Getting retailers to support a brand is never easy and unless you have big backing these challenges will always be there."
Bradley Caines, Creative Director, Withit

"2010 has opened up new and interesting opportunities for Bright - by remaining focused on our core offering of publishing we have been able to develop some interesting brands. With the publishing licences, it has been about developing ranges of titles across each opportunity so that there is a story to be told at retail. We would say that this has made the year a lot better than expected - we have identified a need and supplied a solution.
The retail landscape does remain challenging. In publishing, the High Street has only one dedicated retailer in Waterstones, with the grocery chains taking limited book product on the floor (but able to move volume in the market). Obviously the right products are always going to sell and people will purchase."
Vicki Willden-Lebrecht, MD, Bright Group

"We have experienced double digit growth as we see our investments paying off, particularly in Eastern Europe and Russia. We are also benefitting from the strength of our portfolio in general, led by Lego, Fox, MGA and Hit.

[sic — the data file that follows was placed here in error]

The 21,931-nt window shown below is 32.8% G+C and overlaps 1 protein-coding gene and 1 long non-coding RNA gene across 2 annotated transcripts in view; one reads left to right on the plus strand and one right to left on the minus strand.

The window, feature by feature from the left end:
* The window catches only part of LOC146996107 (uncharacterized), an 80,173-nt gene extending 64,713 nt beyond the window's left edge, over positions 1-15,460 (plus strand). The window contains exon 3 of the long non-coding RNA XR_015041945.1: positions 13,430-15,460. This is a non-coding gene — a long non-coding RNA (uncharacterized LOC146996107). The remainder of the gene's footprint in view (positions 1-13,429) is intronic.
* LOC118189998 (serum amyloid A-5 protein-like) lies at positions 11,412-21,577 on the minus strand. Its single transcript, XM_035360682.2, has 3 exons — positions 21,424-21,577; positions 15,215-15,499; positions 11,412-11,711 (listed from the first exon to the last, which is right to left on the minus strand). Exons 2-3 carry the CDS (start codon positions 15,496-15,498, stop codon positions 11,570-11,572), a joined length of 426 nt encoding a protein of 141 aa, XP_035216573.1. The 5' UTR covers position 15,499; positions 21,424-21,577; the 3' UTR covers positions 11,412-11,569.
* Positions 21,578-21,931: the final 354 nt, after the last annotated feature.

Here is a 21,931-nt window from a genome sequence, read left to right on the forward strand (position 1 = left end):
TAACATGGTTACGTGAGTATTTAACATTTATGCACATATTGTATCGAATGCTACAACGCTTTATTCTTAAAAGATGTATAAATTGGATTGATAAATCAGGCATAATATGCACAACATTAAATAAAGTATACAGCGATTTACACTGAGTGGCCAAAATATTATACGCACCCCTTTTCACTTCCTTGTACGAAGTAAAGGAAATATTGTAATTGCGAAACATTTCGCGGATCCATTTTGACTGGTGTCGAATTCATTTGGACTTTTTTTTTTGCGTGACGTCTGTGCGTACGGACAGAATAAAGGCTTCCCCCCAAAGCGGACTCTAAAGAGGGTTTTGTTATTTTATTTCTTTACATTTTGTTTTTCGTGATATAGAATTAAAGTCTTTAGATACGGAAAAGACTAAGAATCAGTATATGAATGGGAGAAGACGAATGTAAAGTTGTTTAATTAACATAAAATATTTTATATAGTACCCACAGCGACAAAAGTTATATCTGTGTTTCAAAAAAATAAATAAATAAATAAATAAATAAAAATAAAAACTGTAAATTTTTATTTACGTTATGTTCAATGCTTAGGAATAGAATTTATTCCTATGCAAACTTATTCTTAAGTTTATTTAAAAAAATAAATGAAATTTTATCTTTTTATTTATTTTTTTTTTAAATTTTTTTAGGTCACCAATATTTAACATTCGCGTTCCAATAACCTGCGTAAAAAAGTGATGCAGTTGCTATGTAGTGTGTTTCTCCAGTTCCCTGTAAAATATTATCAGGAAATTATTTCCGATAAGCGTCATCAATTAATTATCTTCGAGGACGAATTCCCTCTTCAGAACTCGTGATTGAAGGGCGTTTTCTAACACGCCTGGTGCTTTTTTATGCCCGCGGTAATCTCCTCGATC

Retail does present a challenge - retailers have limited shelf space and monitor sales constantly, so you have to deliver sales that match their expectations.... if not you are out. However, the sector remains strong for the right property, as we have proved by enjoying excellent results with some of our brands in the Nordics, Russia and Poland."
Morten Geschwendtner, CEO, Kidz Entertainment/EEMC

"The second half of 2010 is looking much stronger than the first, so we hope this trend continues into the New Year.
The landscape is still challenging and safer bets mean licensees have tended to lean towards established brands. We benefitted to some extent, as our licensing launch of Monty Python has been heavily supported. It feels like people are starting to broaden their acquisition strategies however, as since BLE we have been negotiating plenty of deals on new property, The Hive.